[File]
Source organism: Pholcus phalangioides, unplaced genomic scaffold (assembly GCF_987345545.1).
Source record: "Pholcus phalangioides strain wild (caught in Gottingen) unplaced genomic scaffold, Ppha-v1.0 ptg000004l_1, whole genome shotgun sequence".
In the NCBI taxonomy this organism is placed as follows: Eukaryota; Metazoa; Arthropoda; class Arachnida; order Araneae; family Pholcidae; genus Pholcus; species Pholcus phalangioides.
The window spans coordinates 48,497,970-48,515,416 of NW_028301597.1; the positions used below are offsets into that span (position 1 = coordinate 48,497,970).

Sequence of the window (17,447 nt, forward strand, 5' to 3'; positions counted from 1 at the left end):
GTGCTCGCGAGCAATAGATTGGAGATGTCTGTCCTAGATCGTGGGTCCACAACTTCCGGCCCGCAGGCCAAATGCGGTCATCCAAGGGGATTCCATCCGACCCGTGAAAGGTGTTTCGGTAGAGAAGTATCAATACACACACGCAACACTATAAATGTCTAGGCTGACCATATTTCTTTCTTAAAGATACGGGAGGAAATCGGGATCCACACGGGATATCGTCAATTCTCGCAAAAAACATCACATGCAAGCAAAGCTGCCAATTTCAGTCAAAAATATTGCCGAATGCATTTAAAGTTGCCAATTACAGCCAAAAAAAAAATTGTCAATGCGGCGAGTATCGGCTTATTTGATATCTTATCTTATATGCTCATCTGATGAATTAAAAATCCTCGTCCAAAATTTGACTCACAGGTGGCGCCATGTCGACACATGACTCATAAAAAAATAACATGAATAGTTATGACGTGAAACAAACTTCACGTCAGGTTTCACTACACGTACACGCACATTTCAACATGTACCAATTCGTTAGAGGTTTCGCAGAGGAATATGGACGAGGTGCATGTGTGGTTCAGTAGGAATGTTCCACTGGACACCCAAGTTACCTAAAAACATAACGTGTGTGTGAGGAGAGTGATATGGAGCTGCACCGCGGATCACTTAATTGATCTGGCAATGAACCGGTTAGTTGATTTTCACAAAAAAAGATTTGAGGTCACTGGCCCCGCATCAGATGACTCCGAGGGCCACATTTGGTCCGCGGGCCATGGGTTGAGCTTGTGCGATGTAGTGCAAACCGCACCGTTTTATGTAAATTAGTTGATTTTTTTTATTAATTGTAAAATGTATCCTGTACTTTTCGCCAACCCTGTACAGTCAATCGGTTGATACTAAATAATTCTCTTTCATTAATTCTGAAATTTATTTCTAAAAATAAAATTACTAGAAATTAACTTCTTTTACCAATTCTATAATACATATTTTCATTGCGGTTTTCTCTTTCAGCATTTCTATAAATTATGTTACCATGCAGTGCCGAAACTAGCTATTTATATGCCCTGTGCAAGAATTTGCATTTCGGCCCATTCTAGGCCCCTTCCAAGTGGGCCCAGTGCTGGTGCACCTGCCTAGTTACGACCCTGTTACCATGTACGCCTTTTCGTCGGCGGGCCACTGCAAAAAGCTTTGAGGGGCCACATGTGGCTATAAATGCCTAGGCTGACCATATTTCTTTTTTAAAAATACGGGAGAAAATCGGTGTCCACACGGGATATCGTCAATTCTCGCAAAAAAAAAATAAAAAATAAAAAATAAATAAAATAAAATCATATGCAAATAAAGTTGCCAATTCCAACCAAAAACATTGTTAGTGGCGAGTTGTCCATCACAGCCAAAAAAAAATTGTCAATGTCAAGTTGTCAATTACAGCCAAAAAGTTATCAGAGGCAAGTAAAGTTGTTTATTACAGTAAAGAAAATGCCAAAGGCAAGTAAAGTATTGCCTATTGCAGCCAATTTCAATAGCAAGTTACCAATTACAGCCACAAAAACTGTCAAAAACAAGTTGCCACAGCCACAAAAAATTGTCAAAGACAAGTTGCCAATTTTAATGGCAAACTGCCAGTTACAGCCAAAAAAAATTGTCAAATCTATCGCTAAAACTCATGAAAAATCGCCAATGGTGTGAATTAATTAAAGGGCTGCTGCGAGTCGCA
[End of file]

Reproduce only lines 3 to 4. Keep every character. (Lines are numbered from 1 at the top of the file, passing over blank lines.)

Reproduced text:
In the NCBI taxonomy this organism is placed as follows: Eukaryota; Metazoa; Arthropoda; class Arachnida; order Araneae; family Pholcidae; genus Pholcus; species Pholcus phalangioides.
The window spans coordinates 48,497,970-48,515,416 of NW_028301597.1; the positions used below are offsets into that span (position 1 = coordinate 48,497,970).